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What's a good trajectory to go from E4 to E5?

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Mid-Level Software Engineer [E4] at Meta2 years ago

I'm a new E4, so I obviously have promotion on my mind. I have a good amount of experience coming into Meta (~5 YOE), so I want to move more aggressively with this promotion. If I work 40-45 hours per work with very good work ethic, what's a reasonable target to hit for the E5 promo?



  • 2
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    Tech Lead @ Robinhood, Meta, Course Hero
    2 years ago
    • Your life and career is not a race: Just grow at whatever pace you're comfortable with, especially with Meta's higher expectations and the more disconnected, covid, remote-work era.
    • In a vacuum, I would throw out 4 halves (i.e. 2 years). That's a good amount of time, and it's just on the earlier side of yellow zone.
    • I also don't recommend working 45+ hour weeks regularly. Here's why:
      • Succeeding at Meta at any level is difficult, but E5 is the level where a lot of engineers have serious trouble.
      • You don't want to get to E5 in a way where you have to work 45+ hours regularly in order to sustain an MA at that level. You don't know how long that is sustainable - There can be a life event that prevents you from working >40 hours a week. In this scenario, you could drop to an MM and that sucks for everyone.
      • Work 40 hours or less as often as you can (focus on developing deeper behaviors and learning to prioritize), so you can get to E5 in a comfortable way. You want to be in a scenario where you turn up the jets because you want to, not because you need to.
    • In this new "turning up the heat" era, I'm also really worried about what it would take to go on an above average path from E4 -> E5 (2-3 halves). I imagine it would require lots of burnout for most people. I think it's more important than ever to take your time where you can and work with your manager to set an ambitious but comfortable growth pace.

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    Meta, Robinhood, Baidu
    2 years ago

    It really depends on how much you are into the Meta culture and mindset. You have to make E5 impact and demonstrate E5 behavior before you can get that promotion.

    Meta is not the place where you can count on your YOE and assume you can get a promotion by accumulating experience year over year. Meta doesn't recognize experiences and only recognizes impact. As the level number increases linearly impact is expected to scale exponentially. That means behavior changes and new skill adoption are needed for E5. The most important one is shifting from owning execution to owning result.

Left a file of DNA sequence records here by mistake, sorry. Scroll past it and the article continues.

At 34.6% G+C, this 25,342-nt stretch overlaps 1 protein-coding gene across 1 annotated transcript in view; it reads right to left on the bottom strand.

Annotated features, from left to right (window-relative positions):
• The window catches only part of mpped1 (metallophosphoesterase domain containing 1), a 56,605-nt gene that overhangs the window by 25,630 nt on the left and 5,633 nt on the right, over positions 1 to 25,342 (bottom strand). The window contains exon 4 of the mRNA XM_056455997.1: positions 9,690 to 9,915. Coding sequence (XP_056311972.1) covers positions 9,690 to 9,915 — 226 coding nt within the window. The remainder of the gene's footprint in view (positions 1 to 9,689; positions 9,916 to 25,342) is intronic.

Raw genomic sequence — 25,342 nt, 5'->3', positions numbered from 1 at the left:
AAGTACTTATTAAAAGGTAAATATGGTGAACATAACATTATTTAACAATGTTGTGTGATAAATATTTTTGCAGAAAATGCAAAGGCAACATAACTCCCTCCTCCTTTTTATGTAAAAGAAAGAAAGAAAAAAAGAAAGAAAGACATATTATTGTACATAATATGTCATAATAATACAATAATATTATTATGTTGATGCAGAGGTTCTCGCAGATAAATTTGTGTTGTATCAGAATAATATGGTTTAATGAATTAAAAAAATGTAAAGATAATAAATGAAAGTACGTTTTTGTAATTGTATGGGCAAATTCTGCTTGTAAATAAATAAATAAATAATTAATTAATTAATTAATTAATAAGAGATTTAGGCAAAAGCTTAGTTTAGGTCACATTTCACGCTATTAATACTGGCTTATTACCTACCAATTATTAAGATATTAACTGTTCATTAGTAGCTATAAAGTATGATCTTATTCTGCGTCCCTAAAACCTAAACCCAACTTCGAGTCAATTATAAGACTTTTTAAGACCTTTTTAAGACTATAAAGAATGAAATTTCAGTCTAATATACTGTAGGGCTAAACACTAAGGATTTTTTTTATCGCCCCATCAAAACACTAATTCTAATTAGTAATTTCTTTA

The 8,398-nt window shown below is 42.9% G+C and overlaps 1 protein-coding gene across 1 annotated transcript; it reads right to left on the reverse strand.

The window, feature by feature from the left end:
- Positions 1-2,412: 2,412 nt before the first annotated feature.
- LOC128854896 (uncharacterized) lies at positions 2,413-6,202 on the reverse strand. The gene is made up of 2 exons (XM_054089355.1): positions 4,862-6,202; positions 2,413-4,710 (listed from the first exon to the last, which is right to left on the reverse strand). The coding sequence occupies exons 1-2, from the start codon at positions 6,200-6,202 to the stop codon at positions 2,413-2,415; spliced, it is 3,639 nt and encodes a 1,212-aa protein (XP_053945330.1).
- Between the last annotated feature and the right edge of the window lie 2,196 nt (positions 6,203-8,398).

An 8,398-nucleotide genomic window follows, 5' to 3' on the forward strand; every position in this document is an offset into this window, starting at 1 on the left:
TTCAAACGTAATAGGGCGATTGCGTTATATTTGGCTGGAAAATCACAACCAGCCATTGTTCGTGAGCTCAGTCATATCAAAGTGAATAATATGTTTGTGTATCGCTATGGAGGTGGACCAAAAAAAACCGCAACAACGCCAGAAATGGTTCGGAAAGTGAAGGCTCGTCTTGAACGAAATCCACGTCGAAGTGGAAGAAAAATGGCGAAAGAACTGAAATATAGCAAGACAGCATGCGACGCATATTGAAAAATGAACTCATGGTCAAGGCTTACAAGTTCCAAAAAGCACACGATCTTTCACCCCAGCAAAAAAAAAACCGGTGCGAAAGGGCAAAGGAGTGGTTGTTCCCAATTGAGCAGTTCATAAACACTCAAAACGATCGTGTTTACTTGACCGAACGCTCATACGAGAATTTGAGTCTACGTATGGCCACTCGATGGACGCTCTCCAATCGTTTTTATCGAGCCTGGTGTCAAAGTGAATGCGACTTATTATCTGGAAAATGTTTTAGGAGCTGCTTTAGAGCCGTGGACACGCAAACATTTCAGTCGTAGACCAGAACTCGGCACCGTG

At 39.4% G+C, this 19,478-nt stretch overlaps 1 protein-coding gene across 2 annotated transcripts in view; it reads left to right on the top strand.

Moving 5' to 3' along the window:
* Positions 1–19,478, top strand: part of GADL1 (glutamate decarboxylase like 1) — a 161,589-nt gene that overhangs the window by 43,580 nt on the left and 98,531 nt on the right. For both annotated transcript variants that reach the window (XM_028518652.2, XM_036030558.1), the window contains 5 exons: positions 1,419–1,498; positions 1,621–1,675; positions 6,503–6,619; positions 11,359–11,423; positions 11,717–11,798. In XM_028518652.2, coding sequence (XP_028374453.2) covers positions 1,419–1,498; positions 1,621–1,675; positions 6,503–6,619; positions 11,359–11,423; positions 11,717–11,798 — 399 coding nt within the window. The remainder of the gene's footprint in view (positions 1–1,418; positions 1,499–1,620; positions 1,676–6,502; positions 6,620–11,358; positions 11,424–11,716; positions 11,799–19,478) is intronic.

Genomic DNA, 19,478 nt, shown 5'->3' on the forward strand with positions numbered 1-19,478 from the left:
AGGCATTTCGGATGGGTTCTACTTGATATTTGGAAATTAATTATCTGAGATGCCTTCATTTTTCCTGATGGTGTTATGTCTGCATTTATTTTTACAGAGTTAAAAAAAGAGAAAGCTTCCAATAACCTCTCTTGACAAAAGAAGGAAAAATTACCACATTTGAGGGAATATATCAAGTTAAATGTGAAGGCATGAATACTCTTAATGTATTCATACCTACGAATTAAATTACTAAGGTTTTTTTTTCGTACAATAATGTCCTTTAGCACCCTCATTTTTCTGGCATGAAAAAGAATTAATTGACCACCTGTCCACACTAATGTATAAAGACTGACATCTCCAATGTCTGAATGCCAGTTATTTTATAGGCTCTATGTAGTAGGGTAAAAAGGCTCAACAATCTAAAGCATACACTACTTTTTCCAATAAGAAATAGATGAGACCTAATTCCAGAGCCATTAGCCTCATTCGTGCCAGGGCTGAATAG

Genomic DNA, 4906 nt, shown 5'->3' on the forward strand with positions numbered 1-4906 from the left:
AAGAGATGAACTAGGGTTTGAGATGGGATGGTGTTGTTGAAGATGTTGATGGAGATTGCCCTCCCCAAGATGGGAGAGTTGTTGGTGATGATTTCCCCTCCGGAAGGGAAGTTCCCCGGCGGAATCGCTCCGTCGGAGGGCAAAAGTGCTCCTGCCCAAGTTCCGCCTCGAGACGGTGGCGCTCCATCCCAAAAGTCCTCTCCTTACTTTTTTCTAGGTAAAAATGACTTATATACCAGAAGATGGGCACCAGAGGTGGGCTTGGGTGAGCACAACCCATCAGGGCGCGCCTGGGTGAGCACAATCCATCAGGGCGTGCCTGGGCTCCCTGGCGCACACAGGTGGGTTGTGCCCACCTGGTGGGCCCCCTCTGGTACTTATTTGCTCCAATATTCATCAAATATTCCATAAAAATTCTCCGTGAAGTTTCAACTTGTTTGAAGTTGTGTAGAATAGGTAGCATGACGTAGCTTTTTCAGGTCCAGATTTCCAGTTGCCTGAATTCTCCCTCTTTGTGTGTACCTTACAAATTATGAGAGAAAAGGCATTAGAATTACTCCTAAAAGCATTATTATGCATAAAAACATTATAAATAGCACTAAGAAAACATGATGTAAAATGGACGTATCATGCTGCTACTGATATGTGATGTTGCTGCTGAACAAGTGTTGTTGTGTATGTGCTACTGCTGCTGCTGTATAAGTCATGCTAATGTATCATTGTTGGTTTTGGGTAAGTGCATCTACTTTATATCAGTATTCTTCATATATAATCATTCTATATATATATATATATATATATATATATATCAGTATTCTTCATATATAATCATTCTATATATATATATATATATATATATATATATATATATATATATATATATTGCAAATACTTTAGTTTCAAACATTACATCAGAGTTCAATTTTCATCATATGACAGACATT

Great E4: I wrote perfect code and shipped perfect projects that are pixel-perfect, performant, bug-free, scalable, extensible, etc. Unfortunately, our PM pointed us in the wrong direction. All the experimentations are neutral or negative. My work didn't move the needle.

    Bare minimum E5: I promised I could move this metric up by 5% in 3 months. By the end of the 3rd month, I delivered that 5%. (So many things went wrong in the process but I brought them back on track. PM picked the wrong idea and I pushed back to do the right thing. Another team promised to build the dependency we needed but failed to deliver so I hacked a temporary solution. Some experiments didn't deliver the expected outcome but I planned more experiments than merely 5% so the redundancy saved me.)

    As you can see, E5 requires a lot of soft skills while you scale your hard skills. The problem is you won't have the opportunities to practice those skills all lined up in front of you. Sometimes there's just no such opportunity near you. Without trial and error, you won't be learning that skill. This unpredictability is actually the most difficult (and sometimes most frustrating) part. But that's life, full of random events.

Meta Platforms, Inc. is an American multinational technology conglomerate based in Menlo Park, California. The company owns 3 of top 4 social networks in the world: Facebook, Instagram, and WhatsApp. More than 3.5 billion people use at least one of the company's core products every month.
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